How Much Have Kids Changed Between 1982-2012?

    March 16, 2012
    Heather Campobello
    Comments are off for this post.

The following infographic covers the differences in music, movies, video games, and sports stars that have influenced the generations.

According to this source, kids today are less likely to use marijuana and cigarettes and more likely to practice safe sex, however, they are less likely to finish high school. Decreased graduation risks might be correlated with the devaluation of college degrees, the shift towards working in business and arts fields that do not always require a high school diploma, and other socio-economic factors.

From: BestEducationDegrees.com

While modern teens are less likely to graduate from high school, they are more likely to believe that they will attend college in the future (58.3% in 1980 vs. 79.2% in 2004).

There is also less excitement or proactive behavior towards obtaining a driver’s license; only 43% of 15-17 year olds had their driver’s license in 2004 as compared to 52% in 1982. Is this because parents can no longer afford to buy their teenagers a car or is it something else?

But does this infographic really tell us anything important about their real differences? Do you think that this infographic is a little too superficial?

Another thing to consider is that this visual has outdated information. Career fields are changing swiftly and I doubt that this graphic truly captures modern tenns’ career aspirations.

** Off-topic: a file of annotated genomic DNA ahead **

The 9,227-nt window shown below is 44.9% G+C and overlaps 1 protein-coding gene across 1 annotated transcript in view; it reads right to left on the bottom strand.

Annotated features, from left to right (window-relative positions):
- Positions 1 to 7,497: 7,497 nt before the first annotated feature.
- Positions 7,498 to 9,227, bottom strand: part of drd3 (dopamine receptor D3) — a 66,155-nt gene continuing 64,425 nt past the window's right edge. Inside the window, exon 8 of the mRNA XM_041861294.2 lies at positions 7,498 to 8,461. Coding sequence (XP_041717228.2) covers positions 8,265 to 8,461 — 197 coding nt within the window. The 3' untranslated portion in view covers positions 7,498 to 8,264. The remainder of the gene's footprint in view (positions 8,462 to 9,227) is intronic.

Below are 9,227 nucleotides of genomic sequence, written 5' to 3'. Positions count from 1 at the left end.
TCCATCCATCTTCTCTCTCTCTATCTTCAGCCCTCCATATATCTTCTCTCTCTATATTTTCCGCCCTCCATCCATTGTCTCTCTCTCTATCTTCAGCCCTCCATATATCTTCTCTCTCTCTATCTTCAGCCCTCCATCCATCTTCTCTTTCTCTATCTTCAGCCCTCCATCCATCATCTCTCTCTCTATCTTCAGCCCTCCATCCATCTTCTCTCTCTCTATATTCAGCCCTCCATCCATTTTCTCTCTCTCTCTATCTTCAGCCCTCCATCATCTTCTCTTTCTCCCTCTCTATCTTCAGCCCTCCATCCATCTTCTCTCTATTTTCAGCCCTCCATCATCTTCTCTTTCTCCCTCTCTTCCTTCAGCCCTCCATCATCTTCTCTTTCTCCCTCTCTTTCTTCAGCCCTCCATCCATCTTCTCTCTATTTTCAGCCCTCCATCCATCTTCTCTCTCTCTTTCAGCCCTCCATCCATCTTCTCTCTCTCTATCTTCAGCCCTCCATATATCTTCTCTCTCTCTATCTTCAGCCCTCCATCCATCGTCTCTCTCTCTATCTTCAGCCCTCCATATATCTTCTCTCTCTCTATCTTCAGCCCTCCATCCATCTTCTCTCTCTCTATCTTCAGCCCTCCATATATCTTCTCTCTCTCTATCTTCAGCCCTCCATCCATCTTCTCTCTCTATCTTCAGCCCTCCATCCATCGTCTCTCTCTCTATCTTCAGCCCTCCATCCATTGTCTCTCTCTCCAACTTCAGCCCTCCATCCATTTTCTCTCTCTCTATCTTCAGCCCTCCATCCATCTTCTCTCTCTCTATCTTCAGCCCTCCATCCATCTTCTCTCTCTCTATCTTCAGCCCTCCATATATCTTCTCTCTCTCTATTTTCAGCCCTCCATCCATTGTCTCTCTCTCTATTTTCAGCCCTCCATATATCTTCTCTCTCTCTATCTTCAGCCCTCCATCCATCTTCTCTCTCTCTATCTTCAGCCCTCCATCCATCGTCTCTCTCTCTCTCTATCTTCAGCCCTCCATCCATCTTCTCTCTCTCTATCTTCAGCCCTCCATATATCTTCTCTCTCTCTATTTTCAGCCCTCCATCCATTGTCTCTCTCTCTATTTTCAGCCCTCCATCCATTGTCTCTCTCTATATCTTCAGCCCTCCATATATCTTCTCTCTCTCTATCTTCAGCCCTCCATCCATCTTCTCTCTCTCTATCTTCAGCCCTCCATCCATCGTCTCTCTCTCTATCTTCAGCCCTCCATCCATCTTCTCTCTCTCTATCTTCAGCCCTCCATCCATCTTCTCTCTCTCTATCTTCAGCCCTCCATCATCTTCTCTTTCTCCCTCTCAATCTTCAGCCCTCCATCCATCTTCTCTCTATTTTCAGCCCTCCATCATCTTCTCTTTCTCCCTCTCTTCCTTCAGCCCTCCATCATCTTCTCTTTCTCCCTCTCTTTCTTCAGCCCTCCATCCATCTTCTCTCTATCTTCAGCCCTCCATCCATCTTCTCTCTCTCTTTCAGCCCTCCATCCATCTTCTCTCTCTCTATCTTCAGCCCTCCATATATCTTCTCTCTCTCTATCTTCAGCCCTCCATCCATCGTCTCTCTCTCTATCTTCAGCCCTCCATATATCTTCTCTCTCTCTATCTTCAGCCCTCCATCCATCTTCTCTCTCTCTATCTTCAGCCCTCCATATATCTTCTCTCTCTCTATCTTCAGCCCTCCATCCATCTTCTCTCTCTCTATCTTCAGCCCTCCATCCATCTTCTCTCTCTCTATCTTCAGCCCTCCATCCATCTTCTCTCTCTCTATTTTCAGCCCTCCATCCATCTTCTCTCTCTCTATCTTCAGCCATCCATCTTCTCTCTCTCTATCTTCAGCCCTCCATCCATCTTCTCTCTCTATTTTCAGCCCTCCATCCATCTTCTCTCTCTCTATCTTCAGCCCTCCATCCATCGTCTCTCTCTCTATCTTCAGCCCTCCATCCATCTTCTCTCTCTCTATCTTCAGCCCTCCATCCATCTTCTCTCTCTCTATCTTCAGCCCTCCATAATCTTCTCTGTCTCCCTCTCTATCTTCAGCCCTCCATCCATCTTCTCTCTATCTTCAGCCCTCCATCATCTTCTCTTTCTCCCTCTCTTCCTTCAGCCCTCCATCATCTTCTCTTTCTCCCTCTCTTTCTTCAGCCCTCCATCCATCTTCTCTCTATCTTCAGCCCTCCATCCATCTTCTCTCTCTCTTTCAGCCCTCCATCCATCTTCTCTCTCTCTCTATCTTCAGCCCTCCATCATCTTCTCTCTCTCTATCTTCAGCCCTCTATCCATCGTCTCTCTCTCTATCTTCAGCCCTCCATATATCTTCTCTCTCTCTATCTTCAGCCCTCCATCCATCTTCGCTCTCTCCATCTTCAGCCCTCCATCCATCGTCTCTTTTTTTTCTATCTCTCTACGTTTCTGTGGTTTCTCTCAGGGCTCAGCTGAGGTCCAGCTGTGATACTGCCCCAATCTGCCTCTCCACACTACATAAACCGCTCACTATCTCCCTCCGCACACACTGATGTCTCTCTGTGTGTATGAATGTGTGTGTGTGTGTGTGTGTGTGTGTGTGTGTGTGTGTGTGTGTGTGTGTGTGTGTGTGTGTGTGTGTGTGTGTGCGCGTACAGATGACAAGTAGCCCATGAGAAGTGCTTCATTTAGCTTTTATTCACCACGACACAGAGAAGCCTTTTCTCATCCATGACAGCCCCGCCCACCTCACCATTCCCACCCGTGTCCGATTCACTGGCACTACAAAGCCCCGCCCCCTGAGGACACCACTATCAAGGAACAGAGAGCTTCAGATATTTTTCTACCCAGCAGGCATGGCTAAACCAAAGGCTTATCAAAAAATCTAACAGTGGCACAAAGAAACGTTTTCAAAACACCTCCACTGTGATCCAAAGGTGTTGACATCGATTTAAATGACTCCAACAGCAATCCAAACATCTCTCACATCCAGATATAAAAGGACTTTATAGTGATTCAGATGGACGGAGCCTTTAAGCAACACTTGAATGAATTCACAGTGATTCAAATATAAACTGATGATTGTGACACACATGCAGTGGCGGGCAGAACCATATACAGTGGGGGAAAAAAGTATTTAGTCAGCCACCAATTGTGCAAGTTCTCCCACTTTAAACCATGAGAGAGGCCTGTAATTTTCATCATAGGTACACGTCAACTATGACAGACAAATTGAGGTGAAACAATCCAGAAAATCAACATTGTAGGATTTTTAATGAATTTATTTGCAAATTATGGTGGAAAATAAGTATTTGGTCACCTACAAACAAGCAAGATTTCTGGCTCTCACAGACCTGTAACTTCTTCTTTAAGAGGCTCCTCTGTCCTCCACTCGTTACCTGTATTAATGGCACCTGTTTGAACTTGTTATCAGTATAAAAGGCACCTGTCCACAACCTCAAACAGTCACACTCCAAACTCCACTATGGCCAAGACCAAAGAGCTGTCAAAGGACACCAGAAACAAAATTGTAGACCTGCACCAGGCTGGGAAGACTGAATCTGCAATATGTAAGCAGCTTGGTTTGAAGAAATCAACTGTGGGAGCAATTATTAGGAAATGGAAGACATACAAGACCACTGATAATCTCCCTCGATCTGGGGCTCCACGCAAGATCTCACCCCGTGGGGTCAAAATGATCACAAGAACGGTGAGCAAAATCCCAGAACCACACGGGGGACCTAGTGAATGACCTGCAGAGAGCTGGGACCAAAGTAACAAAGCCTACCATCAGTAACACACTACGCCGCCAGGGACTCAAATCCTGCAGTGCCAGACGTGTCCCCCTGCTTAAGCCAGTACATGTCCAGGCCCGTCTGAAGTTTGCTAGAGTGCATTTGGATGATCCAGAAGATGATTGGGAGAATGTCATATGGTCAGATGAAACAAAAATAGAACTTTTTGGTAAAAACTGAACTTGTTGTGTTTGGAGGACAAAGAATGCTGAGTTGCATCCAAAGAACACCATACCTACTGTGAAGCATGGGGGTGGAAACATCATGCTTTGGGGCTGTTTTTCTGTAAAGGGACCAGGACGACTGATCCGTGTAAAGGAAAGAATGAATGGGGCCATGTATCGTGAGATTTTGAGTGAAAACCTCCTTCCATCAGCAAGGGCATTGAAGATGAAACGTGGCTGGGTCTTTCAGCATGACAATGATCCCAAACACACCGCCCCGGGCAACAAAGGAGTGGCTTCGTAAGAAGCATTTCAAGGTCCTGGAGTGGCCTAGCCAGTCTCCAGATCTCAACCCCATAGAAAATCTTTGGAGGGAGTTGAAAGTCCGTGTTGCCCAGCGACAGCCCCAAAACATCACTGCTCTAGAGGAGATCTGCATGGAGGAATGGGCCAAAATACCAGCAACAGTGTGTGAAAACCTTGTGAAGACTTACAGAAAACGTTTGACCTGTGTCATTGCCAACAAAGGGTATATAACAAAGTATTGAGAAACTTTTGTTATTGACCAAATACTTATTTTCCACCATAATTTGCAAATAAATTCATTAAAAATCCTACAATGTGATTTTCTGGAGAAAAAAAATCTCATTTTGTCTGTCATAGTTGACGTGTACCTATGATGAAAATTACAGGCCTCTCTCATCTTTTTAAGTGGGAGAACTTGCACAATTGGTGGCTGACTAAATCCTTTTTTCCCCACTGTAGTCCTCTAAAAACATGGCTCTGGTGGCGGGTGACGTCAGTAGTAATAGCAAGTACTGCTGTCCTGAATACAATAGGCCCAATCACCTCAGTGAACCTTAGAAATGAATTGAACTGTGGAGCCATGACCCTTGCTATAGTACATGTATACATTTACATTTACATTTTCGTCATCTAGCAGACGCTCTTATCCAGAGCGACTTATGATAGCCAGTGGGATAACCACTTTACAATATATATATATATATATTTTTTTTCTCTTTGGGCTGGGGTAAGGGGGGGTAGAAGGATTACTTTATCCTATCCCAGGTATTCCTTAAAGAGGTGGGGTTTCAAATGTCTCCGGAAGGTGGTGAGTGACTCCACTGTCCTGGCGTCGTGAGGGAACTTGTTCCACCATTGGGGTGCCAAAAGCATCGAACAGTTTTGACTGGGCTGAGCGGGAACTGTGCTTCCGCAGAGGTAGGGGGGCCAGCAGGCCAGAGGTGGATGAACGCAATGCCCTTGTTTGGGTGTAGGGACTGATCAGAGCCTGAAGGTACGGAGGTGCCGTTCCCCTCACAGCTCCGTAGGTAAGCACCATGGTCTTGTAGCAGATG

What do you take from this visual information?

  • corirenee

    I don’t think this info graph is too superficial. The article seems to lean towards the 1980’s generation as being better than the 2012 teen. When looking at the stats (no matter how out of date they maybe) it seems that our current generation is better. We’re smarter, more motivated to move onto a higher education, have safe sex, keep up with changing technology, smoke less weed (which is don’t think is true at all). For this infograph to be more accurate I suggest updating your info and remove the bias.

    • http://www.fatedev.com FaTe

      corirenee > “smoke less weed (which is don’t think is true at all)”

      haha nor do I think it is true, but where you smoking a joint while typing that?

  • http://www.reynoldspest.com Brian Reynolds

    This is an interesting infographic. What really strikes me is that even though the graduation rate has gone down. The percentage of students getting ready for college has increased tremendously. I wonder if they are getting an equivalency diploma instead and opting to bypass high school?

  • Jaiguru

    This generation being more likely to attend college is nice. Unfortunately, it’s completely outclassed by the fact that, at least according to the posted course of studies, the fields they wish to be professionals in are more or less useless (with the notable exception of health care fields). In the 80’s, people were raised to identify useful fields and strive for scientifically rigorous viewpoints that were maths heavy and, ultimately, contributed to society.

    It says a lot about this current generation that one of the most chosen profession is performing arts and social sciences. As though this world needs more dancers and psychologists.

  • mjp

    the SAT scores are skewed. In 1996 the test was modified which added 100 points to the average score – because since the 70’s test scores had been dropping. So in reality the 2004 teen average score is 911 and lower than the 1980’s teen…there’s a dumbing down as US education seeks to prep for standardized tests instead of educate…also look at the fields of college study.

  • Carol Huston

    What ever happened to OLLIE OLLIE OXEN FREE, building a raft to go out on the pond, cruising, sock hops, sleep overs. More kids are dropping out of school, some drop out and get their GED’s and then go on to college etc.